U.S athletes took to Twitter on Monday to demand an end to the IOC's rule 40 which prevents Olympians from taking part in advertising for anyone expect official Olympic sponsors.
Team USA athletes made the request to be able to decide what sponsors they can promote during the Games. Rule 40 protects the 11 officials sponsors including Visa, McDonald's and Coca-Cola.
Rule 40 stipulates:
" In accordance with rule 40 of the Olympic Charter, no competitor, coach, trainer or official who participates in the Olympic Games may allow his person, name, picture or sports performances to be used for advertising purposes except as permitted by the International Olympic Committee Executive Board."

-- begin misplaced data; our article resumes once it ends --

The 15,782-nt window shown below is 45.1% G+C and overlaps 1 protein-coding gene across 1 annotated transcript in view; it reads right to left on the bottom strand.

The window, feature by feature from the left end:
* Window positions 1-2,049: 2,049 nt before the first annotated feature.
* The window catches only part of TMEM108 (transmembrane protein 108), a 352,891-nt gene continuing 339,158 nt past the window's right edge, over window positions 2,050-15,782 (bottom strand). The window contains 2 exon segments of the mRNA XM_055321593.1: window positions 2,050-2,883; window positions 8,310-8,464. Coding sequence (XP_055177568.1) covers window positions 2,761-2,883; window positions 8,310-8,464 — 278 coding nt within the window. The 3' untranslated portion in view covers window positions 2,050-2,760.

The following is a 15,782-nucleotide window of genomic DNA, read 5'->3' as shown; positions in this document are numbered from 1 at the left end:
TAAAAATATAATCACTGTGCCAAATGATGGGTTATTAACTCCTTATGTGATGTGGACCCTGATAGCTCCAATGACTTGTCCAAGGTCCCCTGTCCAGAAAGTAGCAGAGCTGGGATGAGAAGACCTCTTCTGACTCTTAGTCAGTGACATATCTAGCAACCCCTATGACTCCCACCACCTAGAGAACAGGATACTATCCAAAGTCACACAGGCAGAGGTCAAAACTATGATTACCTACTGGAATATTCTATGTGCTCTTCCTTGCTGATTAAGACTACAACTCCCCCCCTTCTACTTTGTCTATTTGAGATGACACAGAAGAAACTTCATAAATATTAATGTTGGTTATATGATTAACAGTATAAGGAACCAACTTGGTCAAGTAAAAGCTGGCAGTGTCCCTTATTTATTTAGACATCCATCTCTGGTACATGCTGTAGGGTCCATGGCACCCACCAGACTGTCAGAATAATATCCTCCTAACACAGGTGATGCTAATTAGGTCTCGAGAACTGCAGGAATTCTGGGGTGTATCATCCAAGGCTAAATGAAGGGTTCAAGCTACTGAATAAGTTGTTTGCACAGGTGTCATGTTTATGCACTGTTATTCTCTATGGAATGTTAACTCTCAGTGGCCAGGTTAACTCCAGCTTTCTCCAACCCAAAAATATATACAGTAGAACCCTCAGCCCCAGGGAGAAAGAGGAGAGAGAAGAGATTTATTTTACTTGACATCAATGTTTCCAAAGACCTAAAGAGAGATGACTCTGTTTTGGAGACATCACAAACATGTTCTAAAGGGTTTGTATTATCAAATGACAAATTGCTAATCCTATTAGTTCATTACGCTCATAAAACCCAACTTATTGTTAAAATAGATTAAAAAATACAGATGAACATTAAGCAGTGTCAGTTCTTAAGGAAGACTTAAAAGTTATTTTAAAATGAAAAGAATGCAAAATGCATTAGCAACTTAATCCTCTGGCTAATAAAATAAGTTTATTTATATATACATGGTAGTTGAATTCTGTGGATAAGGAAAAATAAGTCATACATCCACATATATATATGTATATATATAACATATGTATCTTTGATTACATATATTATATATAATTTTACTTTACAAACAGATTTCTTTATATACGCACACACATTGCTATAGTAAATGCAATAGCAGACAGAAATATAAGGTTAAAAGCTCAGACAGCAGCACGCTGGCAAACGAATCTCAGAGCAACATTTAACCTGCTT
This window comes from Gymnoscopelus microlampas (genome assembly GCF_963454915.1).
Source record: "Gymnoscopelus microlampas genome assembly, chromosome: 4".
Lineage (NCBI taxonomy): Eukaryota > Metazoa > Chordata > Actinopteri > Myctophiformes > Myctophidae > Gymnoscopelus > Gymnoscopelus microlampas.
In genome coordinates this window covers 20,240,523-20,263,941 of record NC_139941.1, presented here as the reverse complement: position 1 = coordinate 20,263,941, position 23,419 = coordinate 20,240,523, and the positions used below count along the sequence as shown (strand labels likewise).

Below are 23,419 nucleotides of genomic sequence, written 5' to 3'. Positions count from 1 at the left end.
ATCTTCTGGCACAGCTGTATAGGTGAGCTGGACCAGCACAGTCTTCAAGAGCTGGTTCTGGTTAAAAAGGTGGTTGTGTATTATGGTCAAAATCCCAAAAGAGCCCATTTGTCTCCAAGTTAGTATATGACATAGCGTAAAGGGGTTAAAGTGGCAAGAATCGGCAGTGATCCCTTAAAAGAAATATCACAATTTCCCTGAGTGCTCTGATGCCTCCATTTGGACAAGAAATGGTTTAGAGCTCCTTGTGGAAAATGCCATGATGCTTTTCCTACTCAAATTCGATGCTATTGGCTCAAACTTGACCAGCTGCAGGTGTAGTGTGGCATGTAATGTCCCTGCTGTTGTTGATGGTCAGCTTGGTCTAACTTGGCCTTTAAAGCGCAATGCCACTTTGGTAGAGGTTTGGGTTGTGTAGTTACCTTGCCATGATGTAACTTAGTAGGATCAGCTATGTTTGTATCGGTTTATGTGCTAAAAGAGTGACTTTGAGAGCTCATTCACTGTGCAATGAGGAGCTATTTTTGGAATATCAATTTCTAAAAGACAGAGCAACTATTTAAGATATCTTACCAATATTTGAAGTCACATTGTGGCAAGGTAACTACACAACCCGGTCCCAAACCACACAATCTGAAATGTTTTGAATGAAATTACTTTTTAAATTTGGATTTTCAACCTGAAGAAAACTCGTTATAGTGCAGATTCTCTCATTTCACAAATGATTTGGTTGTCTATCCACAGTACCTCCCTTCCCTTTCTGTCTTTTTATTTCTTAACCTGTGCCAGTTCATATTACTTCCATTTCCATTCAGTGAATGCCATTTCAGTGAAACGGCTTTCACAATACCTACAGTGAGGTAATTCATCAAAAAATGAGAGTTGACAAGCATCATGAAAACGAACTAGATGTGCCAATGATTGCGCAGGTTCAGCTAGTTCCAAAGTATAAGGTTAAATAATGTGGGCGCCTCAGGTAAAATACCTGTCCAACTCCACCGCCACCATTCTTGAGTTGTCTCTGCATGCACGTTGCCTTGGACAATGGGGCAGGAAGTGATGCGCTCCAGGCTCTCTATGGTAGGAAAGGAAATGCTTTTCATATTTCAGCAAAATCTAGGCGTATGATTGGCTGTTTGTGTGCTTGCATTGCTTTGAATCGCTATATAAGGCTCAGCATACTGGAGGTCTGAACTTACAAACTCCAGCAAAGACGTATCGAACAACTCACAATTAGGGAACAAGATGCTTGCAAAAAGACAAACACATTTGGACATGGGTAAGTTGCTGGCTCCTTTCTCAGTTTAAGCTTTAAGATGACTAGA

The movement, started by the track and field athlete Sanya Richarch-Ross, was followed by many including Trey Hardee and Dawn Harper, who tweeted a picture of herself with duct tape across her mouth saying "Rule 40."
Richarch-Ross first tweeted. "I am honored to be an Olympian, but #rule40 #WeDemandChange," a phrase which was repeated by other athletes.
The movement was generally welcomed by the public who expressed its support for the U.S. athletes.
Some asked how they could help the Olympians, while others advise them to start an online petition.
Julian Moore, a non-profit specialist in Australia, noted that Rule 40 was also preventing athletes from publicly supporting charities and non-profit organisations.
Although athletes' demands were generally positively received by fans and spectators, some Twitter users criticized the Olympians' greediness saying that the Olympic Games were about representing their country and not money. It is worth noting that criticisms were scarce.
Others also advocated the need to protect the revenue for sponsors due to the costs of the Games.